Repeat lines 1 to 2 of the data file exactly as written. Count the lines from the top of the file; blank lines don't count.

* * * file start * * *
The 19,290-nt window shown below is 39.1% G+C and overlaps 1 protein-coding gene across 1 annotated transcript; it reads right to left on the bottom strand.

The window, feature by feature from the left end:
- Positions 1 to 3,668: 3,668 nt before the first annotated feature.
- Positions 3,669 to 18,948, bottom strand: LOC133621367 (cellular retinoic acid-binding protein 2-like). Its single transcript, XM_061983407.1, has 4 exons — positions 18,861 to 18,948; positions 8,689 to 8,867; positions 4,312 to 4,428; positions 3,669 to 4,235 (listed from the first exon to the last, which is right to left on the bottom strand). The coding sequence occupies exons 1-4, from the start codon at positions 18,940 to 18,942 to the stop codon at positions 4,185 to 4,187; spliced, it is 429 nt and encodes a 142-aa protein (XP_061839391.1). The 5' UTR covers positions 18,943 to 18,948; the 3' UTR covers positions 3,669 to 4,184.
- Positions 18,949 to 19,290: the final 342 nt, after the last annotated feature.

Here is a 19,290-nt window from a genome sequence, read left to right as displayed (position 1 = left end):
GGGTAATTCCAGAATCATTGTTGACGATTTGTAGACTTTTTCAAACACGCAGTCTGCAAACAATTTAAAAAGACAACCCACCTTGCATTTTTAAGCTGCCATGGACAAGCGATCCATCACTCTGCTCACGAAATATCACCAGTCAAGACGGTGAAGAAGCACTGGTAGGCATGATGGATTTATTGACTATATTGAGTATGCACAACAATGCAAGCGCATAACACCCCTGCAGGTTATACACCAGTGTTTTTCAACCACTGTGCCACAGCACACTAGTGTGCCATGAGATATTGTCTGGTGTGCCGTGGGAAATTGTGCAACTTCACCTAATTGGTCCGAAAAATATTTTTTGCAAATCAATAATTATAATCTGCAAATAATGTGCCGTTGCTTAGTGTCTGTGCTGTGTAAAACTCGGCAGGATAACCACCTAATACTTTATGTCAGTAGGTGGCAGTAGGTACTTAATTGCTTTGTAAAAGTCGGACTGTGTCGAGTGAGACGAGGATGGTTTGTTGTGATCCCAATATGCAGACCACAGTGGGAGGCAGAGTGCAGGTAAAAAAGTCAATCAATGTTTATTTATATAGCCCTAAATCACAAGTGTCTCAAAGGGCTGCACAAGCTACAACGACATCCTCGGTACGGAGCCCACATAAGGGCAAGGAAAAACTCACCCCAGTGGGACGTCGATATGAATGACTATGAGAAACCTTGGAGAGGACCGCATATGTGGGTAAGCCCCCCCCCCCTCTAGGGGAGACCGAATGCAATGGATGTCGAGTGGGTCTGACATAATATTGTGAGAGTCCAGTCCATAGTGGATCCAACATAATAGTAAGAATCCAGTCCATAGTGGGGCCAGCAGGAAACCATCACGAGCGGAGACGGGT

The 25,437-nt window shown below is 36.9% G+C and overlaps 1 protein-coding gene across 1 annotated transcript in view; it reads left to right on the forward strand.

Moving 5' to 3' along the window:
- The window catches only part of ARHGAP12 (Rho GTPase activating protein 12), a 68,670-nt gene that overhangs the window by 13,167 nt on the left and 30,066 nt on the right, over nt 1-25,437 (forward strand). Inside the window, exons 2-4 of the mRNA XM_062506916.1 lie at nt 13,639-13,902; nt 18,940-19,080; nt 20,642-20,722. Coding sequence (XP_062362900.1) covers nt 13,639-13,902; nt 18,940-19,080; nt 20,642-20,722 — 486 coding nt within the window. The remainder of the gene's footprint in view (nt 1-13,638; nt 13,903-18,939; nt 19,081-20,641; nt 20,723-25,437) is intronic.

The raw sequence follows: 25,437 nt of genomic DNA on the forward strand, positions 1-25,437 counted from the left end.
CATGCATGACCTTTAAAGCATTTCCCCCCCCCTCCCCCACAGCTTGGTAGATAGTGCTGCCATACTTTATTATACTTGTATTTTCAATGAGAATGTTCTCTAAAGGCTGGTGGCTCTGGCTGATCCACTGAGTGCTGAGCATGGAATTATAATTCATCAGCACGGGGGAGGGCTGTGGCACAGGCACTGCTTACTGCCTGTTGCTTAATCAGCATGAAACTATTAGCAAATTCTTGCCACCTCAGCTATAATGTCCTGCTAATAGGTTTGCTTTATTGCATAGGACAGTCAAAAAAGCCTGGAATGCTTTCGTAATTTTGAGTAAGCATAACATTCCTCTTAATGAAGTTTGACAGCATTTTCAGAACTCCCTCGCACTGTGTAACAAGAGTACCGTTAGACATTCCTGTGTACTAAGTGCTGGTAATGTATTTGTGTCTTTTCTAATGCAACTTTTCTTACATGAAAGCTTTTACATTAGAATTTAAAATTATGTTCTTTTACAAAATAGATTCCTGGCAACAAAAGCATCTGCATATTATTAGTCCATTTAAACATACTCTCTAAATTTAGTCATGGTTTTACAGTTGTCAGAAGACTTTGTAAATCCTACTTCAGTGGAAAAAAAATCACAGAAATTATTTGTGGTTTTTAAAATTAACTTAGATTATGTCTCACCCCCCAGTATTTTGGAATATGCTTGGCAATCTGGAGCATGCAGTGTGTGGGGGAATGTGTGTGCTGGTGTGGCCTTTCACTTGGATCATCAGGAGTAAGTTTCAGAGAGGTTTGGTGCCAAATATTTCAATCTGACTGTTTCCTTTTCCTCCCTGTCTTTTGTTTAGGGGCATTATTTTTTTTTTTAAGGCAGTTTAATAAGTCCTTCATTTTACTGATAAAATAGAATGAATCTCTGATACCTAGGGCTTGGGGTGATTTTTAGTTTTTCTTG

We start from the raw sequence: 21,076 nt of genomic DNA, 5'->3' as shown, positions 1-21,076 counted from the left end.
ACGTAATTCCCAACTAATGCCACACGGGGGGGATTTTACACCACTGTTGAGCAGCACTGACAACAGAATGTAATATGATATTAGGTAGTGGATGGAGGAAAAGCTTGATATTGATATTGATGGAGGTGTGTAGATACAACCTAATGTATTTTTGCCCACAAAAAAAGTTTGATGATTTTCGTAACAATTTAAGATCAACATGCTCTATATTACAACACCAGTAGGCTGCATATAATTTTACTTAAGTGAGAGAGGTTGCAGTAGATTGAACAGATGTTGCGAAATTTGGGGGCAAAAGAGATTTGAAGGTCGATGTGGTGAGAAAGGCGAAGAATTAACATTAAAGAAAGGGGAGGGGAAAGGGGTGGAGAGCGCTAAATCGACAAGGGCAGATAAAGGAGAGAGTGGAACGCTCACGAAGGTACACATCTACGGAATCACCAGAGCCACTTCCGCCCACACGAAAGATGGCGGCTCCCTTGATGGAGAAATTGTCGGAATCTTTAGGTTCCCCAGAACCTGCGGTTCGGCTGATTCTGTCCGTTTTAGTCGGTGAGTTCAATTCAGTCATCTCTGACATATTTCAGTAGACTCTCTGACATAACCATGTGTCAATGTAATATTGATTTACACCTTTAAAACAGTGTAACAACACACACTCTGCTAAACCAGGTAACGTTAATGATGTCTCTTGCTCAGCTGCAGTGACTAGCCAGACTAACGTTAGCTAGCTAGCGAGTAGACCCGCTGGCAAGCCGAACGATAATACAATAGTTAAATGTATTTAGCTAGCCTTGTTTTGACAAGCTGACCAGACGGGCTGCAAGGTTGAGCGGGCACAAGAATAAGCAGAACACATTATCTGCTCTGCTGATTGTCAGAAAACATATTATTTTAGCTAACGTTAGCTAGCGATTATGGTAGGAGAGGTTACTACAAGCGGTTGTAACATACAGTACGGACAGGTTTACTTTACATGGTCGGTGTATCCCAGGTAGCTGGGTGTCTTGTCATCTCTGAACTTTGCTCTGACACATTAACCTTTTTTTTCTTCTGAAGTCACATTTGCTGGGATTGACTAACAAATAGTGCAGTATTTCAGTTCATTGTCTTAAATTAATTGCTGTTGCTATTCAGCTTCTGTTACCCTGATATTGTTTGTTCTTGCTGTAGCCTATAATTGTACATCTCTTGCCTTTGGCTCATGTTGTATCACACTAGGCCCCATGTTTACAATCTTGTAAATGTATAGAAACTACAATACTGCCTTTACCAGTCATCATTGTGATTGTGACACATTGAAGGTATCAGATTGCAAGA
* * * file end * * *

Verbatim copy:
The 19,290-nt window shown below is 39.1% G+C and overlaps 1 protein-coding gene across 1 annotated transcript; it reads right to left on the bottom strand.

The window, feature by feature from the left end: